French Provinces 1 – English provinces 0

After returning from our largely disappointing jaunt to the provinces I wanted to cook something new, simple, yet tasty for dinner. A recipe in Richard Corrigan’s excellent The Clatter of Forks and Spoons (itself based on a recipe in Elizabeth David’s French Provincial Cooking) seemed to fit the bill.

Rump Steak with Sauce Nivernaise

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1 kg rump steak from the Ginger Pig

Sauce Nivernaise

225g butter
1 tbsp. white wine
2 tbsp. white wine vinegar
2 egg yolks
100g cooked and chopped snails (about two dozen)
1 tsp. chopped parsley
2 cloves garlic, crushed
salt and Cayenne pepper
lemon juice to taste

First, make a hollandaise base. To do this, clarify the butter in a small sauce pan, and separate the golden butter from the milky solids and foam.

Pour the wine and the vinegar into a non-reactive pan, and reduce until there is about one tablespoon of liquid left.

Pour the vinegar wine reduction into a bowl, and stir in the egg yolks. Slowly whisk in the clarified butter (a hand held mixer works very well, especially with the balloon whisk attachment), until all the butter is absorbed and the sauce thickens.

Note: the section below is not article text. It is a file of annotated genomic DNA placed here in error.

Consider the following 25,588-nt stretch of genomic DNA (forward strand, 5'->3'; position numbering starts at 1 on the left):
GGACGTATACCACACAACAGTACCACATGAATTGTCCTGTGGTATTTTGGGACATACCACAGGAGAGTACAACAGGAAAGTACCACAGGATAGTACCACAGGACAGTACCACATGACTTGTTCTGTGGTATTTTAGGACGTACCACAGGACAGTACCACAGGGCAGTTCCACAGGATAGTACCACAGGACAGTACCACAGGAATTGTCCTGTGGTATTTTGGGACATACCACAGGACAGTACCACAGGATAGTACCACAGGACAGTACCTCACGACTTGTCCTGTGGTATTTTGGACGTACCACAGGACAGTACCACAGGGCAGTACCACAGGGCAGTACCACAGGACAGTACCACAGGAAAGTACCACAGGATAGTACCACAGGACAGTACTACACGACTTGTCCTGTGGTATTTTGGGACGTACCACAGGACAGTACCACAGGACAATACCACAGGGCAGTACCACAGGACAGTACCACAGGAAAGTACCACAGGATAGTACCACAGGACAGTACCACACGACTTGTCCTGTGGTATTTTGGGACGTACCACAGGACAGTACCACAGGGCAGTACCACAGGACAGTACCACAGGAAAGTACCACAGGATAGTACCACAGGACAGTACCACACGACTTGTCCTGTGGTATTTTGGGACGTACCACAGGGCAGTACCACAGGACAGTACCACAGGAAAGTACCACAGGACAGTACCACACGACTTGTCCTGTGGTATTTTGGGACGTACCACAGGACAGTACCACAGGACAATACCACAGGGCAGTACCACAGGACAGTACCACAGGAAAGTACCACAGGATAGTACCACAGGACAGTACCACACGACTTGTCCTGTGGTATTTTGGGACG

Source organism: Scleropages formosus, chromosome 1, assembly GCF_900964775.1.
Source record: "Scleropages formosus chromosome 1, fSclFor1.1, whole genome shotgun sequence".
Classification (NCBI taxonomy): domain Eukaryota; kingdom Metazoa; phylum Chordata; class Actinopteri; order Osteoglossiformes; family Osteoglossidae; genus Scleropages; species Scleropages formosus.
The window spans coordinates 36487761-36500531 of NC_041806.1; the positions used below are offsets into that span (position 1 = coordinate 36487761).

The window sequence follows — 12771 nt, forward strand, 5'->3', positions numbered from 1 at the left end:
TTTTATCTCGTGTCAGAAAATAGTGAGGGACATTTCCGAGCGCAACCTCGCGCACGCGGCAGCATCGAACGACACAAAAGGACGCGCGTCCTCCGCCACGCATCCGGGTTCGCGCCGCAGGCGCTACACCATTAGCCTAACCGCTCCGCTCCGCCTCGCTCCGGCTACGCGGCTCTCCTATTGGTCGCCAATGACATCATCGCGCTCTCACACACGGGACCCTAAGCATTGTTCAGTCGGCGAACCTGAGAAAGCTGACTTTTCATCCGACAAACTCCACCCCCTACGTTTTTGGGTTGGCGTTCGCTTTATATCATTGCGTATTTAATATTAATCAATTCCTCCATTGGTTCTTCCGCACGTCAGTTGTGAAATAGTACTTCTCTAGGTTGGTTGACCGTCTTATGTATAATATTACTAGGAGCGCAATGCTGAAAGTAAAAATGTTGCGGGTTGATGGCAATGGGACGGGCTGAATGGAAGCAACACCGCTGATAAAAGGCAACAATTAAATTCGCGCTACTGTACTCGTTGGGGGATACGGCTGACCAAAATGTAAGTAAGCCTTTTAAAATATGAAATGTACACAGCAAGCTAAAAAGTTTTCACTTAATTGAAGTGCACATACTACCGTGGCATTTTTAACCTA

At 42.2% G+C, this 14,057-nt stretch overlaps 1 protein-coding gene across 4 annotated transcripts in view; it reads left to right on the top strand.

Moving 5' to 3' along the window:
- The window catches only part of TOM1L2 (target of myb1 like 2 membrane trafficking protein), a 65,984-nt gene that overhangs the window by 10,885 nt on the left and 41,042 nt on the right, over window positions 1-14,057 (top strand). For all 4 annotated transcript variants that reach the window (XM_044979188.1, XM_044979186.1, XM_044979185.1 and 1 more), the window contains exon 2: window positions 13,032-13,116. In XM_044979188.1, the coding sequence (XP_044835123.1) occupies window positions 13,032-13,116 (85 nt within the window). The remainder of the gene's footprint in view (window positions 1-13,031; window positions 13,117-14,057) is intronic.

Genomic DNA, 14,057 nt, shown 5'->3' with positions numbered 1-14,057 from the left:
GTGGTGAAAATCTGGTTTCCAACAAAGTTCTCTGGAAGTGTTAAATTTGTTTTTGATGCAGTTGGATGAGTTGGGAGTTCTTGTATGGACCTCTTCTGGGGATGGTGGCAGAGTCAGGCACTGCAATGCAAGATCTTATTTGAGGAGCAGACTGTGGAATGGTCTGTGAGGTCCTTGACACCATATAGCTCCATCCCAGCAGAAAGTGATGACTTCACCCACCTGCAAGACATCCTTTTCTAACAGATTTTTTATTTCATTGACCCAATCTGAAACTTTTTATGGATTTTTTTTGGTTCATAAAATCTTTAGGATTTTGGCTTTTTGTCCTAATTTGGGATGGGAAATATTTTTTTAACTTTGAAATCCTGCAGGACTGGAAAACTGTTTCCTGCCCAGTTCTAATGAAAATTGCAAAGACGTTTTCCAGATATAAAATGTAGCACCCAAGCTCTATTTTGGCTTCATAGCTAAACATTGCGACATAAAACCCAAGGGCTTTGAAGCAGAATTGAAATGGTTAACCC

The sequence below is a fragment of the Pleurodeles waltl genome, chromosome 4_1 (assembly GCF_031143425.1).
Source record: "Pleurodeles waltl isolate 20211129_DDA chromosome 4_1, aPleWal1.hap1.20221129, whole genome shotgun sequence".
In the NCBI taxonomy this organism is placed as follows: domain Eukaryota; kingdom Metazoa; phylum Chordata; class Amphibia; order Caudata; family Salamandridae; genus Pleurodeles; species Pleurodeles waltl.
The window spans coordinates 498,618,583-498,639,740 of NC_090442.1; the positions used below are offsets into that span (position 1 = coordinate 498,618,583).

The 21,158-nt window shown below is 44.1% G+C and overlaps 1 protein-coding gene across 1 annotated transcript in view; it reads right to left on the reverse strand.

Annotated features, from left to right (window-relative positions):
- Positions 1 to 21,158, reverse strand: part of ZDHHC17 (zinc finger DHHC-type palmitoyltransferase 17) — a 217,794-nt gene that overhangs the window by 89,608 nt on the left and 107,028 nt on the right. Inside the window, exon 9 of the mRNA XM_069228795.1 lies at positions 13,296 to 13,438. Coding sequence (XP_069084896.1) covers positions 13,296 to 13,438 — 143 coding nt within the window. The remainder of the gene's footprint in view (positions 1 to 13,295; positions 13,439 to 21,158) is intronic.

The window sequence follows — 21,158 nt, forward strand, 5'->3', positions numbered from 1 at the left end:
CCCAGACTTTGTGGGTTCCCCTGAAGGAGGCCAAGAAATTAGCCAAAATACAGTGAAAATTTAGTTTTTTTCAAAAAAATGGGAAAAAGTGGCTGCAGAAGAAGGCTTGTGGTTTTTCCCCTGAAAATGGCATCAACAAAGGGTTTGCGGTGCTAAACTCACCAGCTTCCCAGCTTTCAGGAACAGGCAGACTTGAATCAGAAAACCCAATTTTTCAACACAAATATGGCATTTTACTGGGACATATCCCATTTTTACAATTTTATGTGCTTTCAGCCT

Then stir in the finely chopped snails, the chopped parsley and the crushed garlic. Season to taste with some salt and cayenne pepper. Add some lemon juice if you want a little more acidity.

We like our meat very rare, so I cooked the steaks in a cast-iron grill pan for two minutes a side, then wrapped them in foil to rest for five minutes before serving.

Mr Corrigan suggests serving this with a watercress salad and chips. Given the quantity of meat purchased we were happy with just the meat and sauce on this occasion.

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The verdict

The sauce was a revelation. The combination of the buttery texture and flavour with the earthy grassiness of the snails and the not inconsiderable garlic finish was very successful.

We think the sauce would work even better with sirloin steak (especially on the bone), or with a trimmed rack of lamb.

Our version last night was further improved as we couldn’t find a small tin of snails, so we used the drained snails from a jar of Godard’s Cassolette d’Escargots au Beurre Truffé. They imparted a subtle but highly pleasurable character to the sauce. The next time we make this sauce, we’ll definitely use fresh snails and shaved black truffle.